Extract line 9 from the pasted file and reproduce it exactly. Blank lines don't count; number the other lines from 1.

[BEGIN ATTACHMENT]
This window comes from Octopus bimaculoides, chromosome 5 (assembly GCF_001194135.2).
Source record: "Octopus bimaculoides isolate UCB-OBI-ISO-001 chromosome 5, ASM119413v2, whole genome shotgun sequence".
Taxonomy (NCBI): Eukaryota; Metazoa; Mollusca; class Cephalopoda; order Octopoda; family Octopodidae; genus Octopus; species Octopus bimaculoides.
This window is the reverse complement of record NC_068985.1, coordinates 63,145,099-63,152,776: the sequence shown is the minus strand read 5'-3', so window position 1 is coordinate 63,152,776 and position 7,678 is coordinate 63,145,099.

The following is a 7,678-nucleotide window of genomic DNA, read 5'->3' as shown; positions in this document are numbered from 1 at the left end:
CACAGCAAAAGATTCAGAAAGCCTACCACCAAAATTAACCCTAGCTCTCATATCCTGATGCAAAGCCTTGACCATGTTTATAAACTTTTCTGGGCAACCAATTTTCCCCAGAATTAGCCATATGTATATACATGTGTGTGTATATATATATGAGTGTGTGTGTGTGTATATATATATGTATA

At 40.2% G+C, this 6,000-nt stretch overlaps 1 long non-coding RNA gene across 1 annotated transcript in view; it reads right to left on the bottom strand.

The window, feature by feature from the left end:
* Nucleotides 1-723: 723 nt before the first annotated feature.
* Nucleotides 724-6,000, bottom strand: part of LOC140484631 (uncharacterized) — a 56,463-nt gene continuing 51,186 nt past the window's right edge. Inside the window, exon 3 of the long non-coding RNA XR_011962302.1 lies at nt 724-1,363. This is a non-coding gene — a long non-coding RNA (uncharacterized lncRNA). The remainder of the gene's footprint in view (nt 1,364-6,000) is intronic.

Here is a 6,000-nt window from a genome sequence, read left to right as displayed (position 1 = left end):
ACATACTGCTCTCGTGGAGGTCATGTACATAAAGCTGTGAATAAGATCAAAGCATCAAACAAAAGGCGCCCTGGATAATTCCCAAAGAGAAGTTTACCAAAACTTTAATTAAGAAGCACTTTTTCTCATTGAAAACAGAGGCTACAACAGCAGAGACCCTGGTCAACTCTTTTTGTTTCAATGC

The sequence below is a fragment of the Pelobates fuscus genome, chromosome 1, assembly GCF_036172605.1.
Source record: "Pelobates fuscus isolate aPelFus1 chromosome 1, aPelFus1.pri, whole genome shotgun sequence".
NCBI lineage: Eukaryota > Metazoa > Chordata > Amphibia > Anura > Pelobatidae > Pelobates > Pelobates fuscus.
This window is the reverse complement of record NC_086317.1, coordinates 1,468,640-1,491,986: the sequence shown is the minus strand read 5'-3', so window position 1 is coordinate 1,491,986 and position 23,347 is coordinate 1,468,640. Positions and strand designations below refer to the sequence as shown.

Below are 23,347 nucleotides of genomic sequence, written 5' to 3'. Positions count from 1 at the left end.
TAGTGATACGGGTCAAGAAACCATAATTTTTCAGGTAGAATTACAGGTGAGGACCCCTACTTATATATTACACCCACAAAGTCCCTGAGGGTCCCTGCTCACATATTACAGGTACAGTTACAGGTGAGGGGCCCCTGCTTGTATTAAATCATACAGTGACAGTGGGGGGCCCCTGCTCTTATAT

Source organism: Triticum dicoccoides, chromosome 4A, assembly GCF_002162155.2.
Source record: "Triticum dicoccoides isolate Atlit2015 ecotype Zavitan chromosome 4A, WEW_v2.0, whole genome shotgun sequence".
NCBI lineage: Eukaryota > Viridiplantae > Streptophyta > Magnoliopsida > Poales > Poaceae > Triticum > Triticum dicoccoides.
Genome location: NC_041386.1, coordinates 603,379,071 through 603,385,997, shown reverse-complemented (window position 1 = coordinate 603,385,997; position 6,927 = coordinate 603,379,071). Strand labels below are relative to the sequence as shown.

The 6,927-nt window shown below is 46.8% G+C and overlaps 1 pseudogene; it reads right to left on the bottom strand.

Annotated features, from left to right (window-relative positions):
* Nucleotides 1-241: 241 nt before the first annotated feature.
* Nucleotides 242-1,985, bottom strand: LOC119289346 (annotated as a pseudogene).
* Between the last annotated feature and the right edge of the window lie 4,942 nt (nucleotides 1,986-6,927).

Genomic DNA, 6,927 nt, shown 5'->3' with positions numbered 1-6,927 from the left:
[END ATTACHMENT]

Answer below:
* Nucleotides 1-723: 723 nt before the first annotated feature.